Saturday, August 6, 2022

Flash Fiction Challenge

My response to Chuck Wendig's Flash Fiction Challenge, using all three images...


Kylwyn locked the apartment door and set the bar across. Moving to the windows, he secured the shutters and, confident that they were immovable, he exhaled. From his satchel, he produced the scroll case. Carefully, oh so carefully, he withdrew the parchment therein and, savoring the moment, rolled it out on the bed before him. With the utmost delicacy, he used the last of his red ink to scratch in a small box, connecting it to two other locations and labeling it with his slender, fine script. It was, he was proud to say, the script of an elf.

He let the moment linger. He stared into the hearth, which he now knew was a gateway into the Everburning Wood. Only those who had accessed the Mad Scribe’s Sanctum had encountered such knowledge; only they knew how to step into the wood.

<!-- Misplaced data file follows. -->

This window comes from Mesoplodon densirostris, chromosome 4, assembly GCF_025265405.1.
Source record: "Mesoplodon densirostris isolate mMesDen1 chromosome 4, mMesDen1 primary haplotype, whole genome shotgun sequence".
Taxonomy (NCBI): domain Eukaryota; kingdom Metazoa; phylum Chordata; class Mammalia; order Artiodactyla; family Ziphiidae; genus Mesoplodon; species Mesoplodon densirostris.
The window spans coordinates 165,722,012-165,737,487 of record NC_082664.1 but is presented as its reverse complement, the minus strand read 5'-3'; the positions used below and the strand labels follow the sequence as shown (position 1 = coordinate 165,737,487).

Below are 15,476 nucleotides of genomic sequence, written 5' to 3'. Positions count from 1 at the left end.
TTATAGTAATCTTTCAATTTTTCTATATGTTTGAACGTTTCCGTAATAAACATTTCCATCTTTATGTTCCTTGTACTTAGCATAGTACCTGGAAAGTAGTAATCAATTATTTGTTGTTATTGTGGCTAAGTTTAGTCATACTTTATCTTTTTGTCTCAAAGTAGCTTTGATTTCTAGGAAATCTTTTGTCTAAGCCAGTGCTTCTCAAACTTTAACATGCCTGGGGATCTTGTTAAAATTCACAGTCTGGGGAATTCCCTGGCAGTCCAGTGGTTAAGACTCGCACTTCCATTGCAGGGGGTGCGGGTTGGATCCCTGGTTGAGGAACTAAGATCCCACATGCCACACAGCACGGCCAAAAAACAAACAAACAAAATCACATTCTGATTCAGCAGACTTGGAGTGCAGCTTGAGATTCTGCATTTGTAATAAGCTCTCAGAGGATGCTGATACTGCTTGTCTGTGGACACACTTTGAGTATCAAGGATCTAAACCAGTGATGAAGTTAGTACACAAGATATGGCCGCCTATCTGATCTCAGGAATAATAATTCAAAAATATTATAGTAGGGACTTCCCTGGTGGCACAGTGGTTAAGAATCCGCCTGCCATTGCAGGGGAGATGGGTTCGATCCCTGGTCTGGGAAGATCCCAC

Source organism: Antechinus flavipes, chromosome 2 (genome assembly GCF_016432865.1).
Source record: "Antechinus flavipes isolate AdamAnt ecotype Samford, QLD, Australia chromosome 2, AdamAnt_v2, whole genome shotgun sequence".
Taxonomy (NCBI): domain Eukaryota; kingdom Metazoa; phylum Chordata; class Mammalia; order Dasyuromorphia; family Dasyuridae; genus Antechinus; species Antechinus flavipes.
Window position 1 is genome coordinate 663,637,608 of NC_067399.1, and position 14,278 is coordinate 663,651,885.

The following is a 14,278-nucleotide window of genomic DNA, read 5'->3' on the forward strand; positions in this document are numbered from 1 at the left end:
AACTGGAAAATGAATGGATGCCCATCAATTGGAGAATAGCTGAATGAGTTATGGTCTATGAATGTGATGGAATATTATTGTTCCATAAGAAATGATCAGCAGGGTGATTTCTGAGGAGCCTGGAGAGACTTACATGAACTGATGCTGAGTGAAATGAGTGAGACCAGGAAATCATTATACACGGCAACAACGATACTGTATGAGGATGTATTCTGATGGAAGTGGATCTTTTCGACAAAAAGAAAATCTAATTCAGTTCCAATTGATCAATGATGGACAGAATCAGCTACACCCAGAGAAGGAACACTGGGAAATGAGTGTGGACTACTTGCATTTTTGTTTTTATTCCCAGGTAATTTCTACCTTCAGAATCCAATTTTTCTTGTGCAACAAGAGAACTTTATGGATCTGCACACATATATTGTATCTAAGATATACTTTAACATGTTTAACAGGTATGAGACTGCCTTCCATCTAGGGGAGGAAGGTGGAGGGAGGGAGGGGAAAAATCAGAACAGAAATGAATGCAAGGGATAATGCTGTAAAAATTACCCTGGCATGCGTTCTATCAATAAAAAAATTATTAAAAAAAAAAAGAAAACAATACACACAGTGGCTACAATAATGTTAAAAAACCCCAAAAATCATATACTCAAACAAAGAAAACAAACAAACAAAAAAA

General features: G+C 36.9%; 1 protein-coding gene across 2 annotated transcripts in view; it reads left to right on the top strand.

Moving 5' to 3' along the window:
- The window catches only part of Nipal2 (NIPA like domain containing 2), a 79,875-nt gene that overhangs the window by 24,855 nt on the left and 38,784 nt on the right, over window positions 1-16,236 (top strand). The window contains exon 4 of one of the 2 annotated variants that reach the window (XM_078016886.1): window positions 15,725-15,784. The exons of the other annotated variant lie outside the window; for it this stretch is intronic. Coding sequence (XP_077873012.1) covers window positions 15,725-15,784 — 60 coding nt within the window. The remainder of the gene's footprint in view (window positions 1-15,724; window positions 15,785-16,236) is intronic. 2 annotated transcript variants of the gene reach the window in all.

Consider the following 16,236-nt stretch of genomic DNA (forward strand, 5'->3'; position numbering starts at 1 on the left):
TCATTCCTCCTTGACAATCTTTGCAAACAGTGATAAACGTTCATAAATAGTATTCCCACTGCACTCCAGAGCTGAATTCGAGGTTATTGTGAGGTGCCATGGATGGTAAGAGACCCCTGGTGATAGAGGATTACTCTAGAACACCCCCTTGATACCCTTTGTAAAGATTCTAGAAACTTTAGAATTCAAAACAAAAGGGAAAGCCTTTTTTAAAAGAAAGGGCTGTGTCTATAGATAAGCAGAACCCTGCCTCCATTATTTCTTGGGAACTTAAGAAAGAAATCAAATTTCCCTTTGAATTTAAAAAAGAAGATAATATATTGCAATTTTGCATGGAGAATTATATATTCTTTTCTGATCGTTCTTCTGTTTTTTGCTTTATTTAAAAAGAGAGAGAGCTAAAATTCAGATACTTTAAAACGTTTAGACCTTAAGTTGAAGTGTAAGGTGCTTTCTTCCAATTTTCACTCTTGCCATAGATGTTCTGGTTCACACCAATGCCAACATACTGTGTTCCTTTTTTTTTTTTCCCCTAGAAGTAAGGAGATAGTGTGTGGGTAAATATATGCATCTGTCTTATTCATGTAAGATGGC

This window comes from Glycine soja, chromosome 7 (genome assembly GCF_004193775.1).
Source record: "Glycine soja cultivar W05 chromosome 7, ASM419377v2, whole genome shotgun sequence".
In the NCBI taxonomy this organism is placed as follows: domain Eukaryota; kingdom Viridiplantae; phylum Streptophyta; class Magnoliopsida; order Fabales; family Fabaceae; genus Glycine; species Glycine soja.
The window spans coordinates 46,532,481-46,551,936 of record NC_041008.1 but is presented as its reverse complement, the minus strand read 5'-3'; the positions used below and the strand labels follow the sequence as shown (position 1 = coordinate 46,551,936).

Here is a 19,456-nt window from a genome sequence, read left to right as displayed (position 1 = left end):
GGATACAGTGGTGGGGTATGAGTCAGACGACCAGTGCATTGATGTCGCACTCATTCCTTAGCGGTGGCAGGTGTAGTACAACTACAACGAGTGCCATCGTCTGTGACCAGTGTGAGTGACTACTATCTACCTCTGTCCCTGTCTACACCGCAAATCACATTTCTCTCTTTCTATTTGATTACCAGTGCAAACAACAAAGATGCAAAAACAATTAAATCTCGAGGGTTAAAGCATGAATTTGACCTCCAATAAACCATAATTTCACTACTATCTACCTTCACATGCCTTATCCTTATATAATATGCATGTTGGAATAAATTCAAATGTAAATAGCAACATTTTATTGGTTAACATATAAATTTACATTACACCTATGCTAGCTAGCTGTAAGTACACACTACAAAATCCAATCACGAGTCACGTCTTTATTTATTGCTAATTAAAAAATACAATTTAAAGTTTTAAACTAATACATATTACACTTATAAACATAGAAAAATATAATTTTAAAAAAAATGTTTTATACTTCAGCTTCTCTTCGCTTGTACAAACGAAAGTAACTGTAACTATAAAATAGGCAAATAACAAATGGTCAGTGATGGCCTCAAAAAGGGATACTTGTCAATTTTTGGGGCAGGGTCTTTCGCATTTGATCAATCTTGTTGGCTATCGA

He knew. He knew many things.

He exhaled and returned to the parchment. There, before him, was revealed at long, long last a complete map of the primary underchambers that connected the underbelly of the great City of Jythra. From the Burial Vaults of the Serpent King through the Hall of Tomes and even past the Obelisk of Jyth itself, he could see it all. The delicate threads that tied the city together were now his to pull. He considered, with a mixture of joy and a growing tiredness, that he was, even after all this time, still the first to discover how the lifeblood of the city flowed. Among fifty thousand, he was the only one who could drop into a sewer drain in Cobbler’s Alley and emerge at the foot of the Library of Vash. Only he knew how to use the Tellis Gate, and its sundry hidden tunnels, to access the North Spires.